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Irma deals a second blow to retailers, but stores show how they can help

Dallas News

By: Maria Halkias

Back-to-back hurricanes two weeks apart and in two major retail markets have created a big disruption to retail operations at a time when stores are trying to turn around their businesses.

While pre-storm shopping surges benefit Wal-Mart, Costco and Target, partly offset by store closings, other apparel and mall retailers will have a harder time recapturing lost sales, according to Cowen & Co. analyst Oliver Chen.

It’s been a rolling process of stores closing and opening from Texas to Florida and Puerto Rico, and as of Monday, in Georgia and South Carolina.

Hurricane Irma’s negative impact on consumer spending at stores, eating out and on entertainment — including time at Disney World which closed for only the fifth time since it opened in 1971 — amounts to $2.75 billion, according to Planalytics.

In Texas, the weather analytics firm forecast Hurricane Harvey’s negative impact on consumer spending is about $1 billion.

“A lot of this discretionary spending isn’t going to come back,” said Evan Gold, executive vice president of Planalytics. “Once you’re back at your coffee shop or restaurant, you aren’t going to buy two cups or two meals.”

Simply put, Chen said, retailers that sell necessities such as food and water and home improvement items are better positioned versus retailers that sell discretionary fashion that’s not “deep value” priced.

Temporary closings

Dallas-based Neiman Marcus started closing its seven namesake stores, five Last Call stores and a distribution center in Florida on Thursday, and they remain closed. Monday it closed two more stores in Atlanta.

In Houston, Neiman Marcus at the Galleria and two Last Call stores reopened on Sept. 1 after being closed a week. About 45 employees have varying degrees of damage from flooded homes and cars to a complete loss in Houston, a Neiman Marcus spokeswoman said.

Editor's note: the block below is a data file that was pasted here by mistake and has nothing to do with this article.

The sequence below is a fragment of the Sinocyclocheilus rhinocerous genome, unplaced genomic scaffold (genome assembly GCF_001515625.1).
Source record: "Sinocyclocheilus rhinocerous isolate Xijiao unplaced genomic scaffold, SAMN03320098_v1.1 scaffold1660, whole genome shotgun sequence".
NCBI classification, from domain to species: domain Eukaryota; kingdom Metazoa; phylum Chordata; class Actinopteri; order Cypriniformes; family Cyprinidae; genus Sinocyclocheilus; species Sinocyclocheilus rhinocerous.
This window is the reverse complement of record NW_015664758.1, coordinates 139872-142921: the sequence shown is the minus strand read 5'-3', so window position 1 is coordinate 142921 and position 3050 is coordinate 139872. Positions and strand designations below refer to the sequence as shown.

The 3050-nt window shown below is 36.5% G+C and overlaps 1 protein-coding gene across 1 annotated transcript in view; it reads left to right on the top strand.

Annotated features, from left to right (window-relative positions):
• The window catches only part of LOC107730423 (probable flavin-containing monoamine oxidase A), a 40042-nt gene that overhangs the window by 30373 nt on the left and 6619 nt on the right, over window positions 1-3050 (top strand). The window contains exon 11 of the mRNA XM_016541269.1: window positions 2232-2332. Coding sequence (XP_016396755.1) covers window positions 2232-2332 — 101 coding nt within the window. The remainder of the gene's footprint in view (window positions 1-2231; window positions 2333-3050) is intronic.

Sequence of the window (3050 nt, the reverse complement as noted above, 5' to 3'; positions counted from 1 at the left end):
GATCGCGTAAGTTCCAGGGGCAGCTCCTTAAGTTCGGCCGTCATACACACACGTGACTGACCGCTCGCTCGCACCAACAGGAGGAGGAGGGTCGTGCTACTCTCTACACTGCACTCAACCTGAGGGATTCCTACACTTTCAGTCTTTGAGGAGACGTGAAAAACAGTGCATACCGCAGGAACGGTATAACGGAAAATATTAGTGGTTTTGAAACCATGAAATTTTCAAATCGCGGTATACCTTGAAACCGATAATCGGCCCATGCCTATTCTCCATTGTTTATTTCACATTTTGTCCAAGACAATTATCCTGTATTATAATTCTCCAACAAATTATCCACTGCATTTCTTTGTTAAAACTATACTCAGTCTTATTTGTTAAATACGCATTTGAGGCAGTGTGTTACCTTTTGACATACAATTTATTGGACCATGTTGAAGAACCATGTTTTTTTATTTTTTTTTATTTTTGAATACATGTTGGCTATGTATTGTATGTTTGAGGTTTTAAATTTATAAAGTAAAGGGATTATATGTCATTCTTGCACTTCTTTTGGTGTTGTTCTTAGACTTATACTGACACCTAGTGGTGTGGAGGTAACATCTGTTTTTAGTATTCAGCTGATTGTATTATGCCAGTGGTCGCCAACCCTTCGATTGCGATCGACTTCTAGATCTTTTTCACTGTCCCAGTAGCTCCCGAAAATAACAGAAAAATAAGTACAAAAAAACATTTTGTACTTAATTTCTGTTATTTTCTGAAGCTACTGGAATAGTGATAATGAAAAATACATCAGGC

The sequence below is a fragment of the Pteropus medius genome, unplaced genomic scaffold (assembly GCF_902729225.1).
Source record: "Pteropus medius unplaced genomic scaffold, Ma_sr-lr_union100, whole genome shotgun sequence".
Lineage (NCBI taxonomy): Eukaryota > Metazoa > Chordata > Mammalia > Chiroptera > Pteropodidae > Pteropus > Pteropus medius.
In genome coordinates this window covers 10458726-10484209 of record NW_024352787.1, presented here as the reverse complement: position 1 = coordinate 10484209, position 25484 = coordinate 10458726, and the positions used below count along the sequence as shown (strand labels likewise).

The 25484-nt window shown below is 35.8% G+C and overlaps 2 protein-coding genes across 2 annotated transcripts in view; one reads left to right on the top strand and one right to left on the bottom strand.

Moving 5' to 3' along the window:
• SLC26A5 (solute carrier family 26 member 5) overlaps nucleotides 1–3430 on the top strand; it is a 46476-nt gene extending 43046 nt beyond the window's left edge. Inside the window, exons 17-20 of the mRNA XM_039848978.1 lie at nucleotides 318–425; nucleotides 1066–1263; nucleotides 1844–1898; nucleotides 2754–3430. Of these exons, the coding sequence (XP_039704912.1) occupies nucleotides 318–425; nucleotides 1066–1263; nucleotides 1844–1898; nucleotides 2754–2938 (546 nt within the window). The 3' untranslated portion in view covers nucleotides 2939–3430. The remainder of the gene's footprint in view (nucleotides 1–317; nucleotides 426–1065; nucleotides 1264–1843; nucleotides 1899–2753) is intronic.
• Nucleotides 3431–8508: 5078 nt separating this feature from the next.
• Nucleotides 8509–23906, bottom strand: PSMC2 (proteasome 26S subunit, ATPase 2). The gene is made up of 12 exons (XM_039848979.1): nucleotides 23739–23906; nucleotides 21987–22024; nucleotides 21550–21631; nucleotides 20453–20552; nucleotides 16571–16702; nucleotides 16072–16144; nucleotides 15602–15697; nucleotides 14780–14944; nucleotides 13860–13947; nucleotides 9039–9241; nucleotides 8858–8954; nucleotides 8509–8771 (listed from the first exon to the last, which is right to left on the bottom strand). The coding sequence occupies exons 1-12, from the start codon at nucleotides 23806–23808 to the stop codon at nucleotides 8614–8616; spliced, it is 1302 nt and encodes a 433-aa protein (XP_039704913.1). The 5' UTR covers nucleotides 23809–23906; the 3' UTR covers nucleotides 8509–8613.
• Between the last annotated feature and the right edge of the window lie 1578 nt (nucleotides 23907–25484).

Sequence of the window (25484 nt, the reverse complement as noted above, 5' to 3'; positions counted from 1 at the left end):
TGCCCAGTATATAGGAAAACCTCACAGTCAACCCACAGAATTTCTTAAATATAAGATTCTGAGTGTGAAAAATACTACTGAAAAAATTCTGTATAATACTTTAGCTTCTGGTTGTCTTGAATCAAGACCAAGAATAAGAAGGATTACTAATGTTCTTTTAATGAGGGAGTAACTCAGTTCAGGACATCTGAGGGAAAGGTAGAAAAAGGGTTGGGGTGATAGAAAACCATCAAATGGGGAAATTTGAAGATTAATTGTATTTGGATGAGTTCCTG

On Thursday, Plano-based J.C. Penney closed 48 stores in Florida. In Puerto Rico, Penney closed six stores last week and all have reopened. Eight more Penney stores closed in Georgia and South Carolina on Monday.

“It’s absolutely the right thing to do. No one is thinking about buying a dress during these times, they’re trying to keep their families safe,” said Sarah Engel, chief marketing officer at Dynamic Action.

Two weeks ago, Penney closed 23 stores in Texas. All have reopened with the exception of one damaged store in Victoria, which is scheduled to open later this month.

Penney is doubling its staff in Houston and hiring 2,500 people who may need jobs. The jobs come with a 25 percent employee discount that may help many Houstonians who have to build back their lives after Hurricane Harvey.

Major mall operator Simon Property Group said it’s reopening nine of its 23 malls in Florida on Tuesday and others are expected to open on Wednesday.

Discretionary funds will be going to pay for repairs and things that need to be replaced, Gold said. “We’ve seen it with Superstorm Sandy and big snow storms over the years. That spending doesn’t come back.”

Stores step up

While mall and store closings mean a financial hit, the industry has scored some points by showing how it’s part of the fabric of every community, Engel said.

“Sure, the industry didn’t need this financial blow right now,” Engel said. “But the industry has been stepping up, and it’s the neighborhood store that’s helping its neighbors.”

Stores stayed open long enough to help customers prepare and closed early enough to let employees go home to take care of their own families, she said. Now stores are working to ship to the markets pulling inventory in from other states to get to the areas that need it.

Through Harvey and Irma, retailers have sent the right message to their employees and their communities, Engel said. In Texas, San Antonio-based grocer H-E-B and Wal-Mart were aggressive with their relief efforts.

On Monday, Wal-Mart committed up to $10 million in additional support for 2017 U.S. hurricane relief efforts, bringing its total contribution to $30 million.

Even companies that aren’t as wealthy as Wal-Mart, namely Neiman Marcus and J.C. Penney, have offered financial help.

The J.C. Penney Foundation and J.C. Penney Company Fund have together pledged more than $850,000.

Neiman Marcus has made a $50,000 donation to the Houston disaster relief funds. It renewed its $250,000 annual donation to the American Red Cross. Its employees and customers have raised $50,000 on its website.

“We continued to stay focused on the safety of all our associates affected by the recent hurricanes,” said Mimi Sterling, Nieman Marcus vice president.

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